Fans and players continue to ride AJHL roller coaster

On Jan. 20, the British Columbia Hockey League announced during the All-Star weekend that five Alberta Junior Hockey League teams had agreed to terms on joining the BCHL at the start of the 2024-25 season. These teams are the Brooks Bandits, Blackfalds Bulldogs, Okotoks Oilers, Spruce Grove Saints, and Sherwood Park Crusaders. We don’t know what the terms are just yet as the BCHL said there would be further information like league structure in the coming weeks. It added there would be no further comment until then.

Once the announcement was made, there was massive speculation on what the terms were and how they would affect the landscape of college track hockey in Canada. Also, how would the terms affect the five teams making the jump — whether they would be allowed to continue with their season or be suspended?

There is also speculation that the BCHL’s announcement was because of leaked reports the day before about the teams leaving the AJHL. The information released on Jan. 20 was likely the BCHL trying to get in front of the story to hinder any more rumours from spreading.

AJHL’s responses

Following the announcement from the BCHL, the AJHL made a blanketed statement saying that they were informed by the BCHL’s announcement that the five member teams would be joining the BCHL in the 2024-25 season. They also said that they would asses the next steps and scheduling for the remainder of the season. The AJHL then announced that they were cancelling the games that weekend involving teams from the five and the remaining 11 member teams.

While the games noted in the X post above were cancelled, a game between Spruce Grove and Okotoks went on as planned and counted toward the league standings.

At this point, there’s been no announcement from the Canadian Junior Hockey League, Hockey Alberta, or Hockey Canada.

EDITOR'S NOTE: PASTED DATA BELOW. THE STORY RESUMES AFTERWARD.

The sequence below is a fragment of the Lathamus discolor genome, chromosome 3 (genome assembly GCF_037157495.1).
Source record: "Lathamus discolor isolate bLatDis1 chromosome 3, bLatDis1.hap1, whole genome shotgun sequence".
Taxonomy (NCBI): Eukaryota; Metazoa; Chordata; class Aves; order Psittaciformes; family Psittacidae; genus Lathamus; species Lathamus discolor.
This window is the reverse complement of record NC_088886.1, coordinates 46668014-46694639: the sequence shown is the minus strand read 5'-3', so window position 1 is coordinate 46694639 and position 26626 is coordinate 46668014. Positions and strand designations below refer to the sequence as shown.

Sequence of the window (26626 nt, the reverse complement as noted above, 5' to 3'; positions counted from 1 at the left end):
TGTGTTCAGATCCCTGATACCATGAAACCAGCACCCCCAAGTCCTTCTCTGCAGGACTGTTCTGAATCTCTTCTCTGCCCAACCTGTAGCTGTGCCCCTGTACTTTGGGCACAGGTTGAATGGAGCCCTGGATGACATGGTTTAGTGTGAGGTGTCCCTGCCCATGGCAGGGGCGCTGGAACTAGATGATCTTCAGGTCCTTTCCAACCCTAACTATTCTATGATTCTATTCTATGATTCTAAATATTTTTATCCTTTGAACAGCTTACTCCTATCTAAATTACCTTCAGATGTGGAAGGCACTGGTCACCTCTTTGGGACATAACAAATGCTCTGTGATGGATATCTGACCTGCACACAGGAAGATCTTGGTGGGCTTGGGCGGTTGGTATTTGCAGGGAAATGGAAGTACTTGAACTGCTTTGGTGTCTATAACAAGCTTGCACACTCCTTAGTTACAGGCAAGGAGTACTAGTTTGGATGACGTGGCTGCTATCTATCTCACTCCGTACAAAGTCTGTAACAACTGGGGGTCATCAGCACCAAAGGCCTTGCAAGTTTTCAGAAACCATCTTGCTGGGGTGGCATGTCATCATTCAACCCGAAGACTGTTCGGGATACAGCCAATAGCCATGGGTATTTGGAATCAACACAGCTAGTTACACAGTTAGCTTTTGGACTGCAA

On Jan. 22, the AJHL released another statement after rumours made the rounds that it had suspended those five teams indefinitely. The league stated that it would continue to operate as a member of the CJHL and hadn’t suspended any of its 16 teams. It also stated that all games played have been league-sanctioned using AJHL officials and counted toward the league standings.

The AJHL proceeded to cancel the games for Okotoks, Spruce Grove, and Sherwood Park on Jan. 23 and 24 respectively. They finish the statement by reiterating they are assessing the next steps and scheduling implications.

Following these last two statements, there has been a backlash against the AJHL for punishing the players that had committed to play in their league.

The AJHL made a major statement on Jan. 25. The announcement says the league continues to evaluate the best path forward after the BCHL’s announcement that the five AJ teams were planning on leaving to play unsanctioned hockey starting in the 2024-25 season. The AJHL goes on to say that it is taking steps to protect its integrity and CJHL playoff system. It explains a desire to ensure the safety of the players and officials.

The AJHL then proceeded to cancel all games between the five teams and the remaining 11 member teams. Scheduled games between the other 11 teams continued while games between the five teams leaving also will go ahead. Whether the games between Brooks, Spruce Grove, Blackfalds, Sherwood Park, and Okotoks will count toward the standings is another story.